You gas it up just as you always have in the past. The engine recharges the battery pack, spinning the flywheel starter, which cycles the gas engine back whenever you need to go. It is an elegant solution to a difficult problem.
You don’t have to stop for an hour, either every 200 miles or less, to recharge.
The other boon is not noticing the gas engine cycling off and back on. As is very noticeable in cars without the high-powered restart system the Benz has, and that has instead what is marketed as auto-stop/start “technology.”
It’s like lipsticking the proverbial pig, if you ask me.
Auto-stop/start is a crude way to make the government happy, i.e., to comply with government regulations regarding vehicle emissions. The gas engine shuts off automatically, pretty much every time the vehicle stops moving, and then automatically restarts when it’s time to get going again. The system uses the same basic starter motor used to start IC engines for the past 120 years paired with the same basic 12-volt electrical system used in cars for the past 60 years.
Neither system was designed to restart the engine repeatedly nor do it without any feel or sound of starting.
In the Benz, you don’t. The six is as smooth as an electric motor, without the drawbacks of just an electric motor. The high-voltage restart system directly spins the engine via the flywheel itself rather than a small starter motor spinning the flywheel—restarting it just as smoothly and just as silently.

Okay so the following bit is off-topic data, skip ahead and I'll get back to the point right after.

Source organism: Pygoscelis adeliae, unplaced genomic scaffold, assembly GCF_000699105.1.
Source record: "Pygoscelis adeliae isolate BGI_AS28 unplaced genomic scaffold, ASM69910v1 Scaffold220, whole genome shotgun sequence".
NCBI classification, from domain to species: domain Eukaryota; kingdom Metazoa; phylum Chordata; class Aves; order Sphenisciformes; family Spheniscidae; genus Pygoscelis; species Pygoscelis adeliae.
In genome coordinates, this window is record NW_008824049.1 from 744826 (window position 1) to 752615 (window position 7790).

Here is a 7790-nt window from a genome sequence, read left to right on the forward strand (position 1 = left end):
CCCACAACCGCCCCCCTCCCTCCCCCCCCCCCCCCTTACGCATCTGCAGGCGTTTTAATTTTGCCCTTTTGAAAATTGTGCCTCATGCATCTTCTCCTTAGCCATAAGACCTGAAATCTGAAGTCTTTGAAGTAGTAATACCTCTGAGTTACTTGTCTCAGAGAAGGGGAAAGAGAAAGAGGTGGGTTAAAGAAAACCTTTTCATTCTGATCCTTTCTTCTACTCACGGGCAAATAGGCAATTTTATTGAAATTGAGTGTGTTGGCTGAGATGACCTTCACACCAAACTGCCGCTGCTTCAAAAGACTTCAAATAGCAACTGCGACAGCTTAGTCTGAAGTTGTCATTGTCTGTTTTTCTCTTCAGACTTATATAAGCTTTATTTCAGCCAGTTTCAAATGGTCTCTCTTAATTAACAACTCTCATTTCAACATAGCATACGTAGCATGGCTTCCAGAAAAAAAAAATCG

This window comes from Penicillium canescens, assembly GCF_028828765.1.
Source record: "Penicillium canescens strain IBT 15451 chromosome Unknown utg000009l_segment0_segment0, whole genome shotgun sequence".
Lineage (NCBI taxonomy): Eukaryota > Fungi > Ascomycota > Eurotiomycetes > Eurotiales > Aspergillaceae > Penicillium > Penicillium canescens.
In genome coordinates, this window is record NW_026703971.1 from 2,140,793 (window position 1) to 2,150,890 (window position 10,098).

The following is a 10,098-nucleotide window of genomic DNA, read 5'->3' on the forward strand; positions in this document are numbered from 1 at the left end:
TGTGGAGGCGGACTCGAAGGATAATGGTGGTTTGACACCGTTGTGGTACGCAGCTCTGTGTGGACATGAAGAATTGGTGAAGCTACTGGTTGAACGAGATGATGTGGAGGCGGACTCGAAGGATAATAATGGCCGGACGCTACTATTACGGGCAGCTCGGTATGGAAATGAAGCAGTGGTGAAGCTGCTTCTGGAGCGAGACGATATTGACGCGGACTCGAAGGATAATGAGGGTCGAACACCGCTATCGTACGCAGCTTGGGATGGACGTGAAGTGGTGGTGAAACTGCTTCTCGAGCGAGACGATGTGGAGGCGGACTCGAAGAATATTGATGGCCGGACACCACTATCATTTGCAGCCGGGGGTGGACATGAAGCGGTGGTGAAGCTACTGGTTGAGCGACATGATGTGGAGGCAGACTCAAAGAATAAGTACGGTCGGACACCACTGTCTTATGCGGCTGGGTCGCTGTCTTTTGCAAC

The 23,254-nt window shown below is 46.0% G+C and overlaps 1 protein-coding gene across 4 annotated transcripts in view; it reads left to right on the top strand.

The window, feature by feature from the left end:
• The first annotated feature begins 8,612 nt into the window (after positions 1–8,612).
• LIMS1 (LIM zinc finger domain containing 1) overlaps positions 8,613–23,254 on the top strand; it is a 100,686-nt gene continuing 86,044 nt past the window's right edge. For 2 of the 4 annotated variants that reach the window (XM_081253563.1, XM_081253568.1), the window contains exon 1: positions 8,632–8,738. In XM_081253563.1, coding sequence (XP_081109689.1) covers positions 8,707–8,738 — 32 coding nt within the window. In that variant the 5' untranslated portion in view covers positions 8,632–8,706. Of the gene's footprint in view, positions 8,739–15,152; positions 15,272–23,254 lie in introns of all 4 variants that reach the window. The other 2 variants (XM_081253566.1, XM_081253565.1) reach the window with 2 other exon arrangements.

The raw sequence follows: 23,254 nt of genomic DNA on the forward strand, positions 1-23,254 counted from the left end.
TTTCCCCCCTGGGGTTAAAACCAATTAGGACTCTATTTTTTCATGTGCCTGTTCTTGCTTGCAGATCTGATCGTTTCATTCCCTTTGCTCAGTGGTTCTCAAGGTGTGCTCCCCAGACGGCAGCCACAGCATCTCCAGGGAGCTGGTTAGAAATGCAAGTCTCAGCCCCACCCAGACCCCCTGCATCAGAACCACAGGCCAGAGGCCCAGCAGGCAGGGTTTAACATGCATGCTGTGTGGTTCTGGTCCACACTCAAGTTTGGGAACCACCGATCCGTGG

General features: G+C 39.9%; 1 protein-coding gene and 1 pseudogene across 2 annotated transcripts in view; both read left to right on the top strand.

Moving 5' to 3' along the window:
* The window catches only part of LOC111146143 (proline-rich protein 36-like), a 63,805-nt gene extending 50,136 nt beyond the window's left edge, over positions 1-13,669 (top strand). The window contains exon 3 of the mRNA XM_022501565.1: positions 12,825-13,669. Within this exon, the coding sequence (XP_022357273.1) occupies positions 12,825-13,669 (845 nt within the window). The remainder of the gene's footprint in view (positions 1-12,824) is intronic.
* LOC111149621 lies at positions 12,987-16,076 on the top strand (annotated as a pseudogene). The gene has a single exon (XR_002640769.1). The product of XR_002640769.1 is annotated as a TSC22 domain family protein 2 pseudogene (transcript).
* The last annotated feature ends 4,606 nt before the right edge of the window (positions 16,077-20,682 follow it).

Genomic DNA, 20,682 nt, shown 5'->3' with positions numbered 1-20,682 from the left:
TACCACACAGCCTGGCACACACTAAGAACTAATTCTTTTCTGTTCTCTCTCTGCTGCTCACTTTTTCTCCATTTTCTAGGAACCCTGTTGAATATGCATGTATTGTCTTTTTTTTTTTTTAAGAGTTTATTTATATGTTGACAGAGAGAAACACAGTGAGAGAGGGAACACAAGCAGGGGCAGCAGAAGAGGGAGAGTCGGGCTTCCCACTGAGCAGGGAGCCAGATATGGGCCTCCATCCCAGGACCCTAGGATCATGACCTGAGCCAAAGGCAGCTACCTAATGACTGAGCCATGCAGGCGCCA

EPA says 20 city, 24 highway, which isn’t great, but then again, it’s pretty good for a plus-sized, seven-passenger crossover with 362 horsepower under its hood that can get to 60 in 5.8 seconds. We take that kind of speed almost for granted.
We ought to revel in it.
If you need more speed, the V8-powered GLS580 delivers it courtesy of the 483 horsepower twin-turbo’d V8 under its hood. It gets to 60 in just over 5 seconds. And if that’s not enough speed, the GLS 63 AMG’s 603 horsepower V8 gets you there in 3.6 seconds, which is genuinely ludicrous speed without the ludicrous wait.
The GLS is also stout as far as towing. It comes with a standard 7,700 lb. rating.
On The Road
The main thing the GLS offers is executive-class travel for everyone. Not just the driver and passenger with maybe business class for the second-row passengers. And steerage for the third-row unfortunates.
That’s rare, even among other high-end crossovers like the BMW X7, which is slightly smaller and, for that reason, less roomy.
The other thing the Benz offers that larger SUVs with viable third rows do not is a nearly flat floor, which allows for a center aisle rather than a center hump, which most SUVs have because most are built on truck-type chassis, with a separate steel frame, and a body bolted on top of it. The hump running down the centerline makes space for the driveshaft at the expense of space for the passengers—and not just for their legs.
It’s harder to maneuver to get into and across the seats with that hump in the way. In the Benz, it’s not.
Once you’re rolling, you’ll appreciate the handling, which is remarkably adept given the size of the GLS. It is like driving an S-Class, just higher up and with more behind you.
The only deficit here is that even better handling is available, but only if you spring for the more expensive GLS 580, which can be ordered with Mercedes’ very trick E-Active Body Control system. This system leans the body back toward the inside of the curve to counteract the tendency of the body to roll toward the outside of the curve during high-speed cornering.
It also scans through the road ahead for irregularities like potholes. It pre-adjusts the suspension calibrations in anticipation of them, rather than reacting to them after you’ve already driven over them.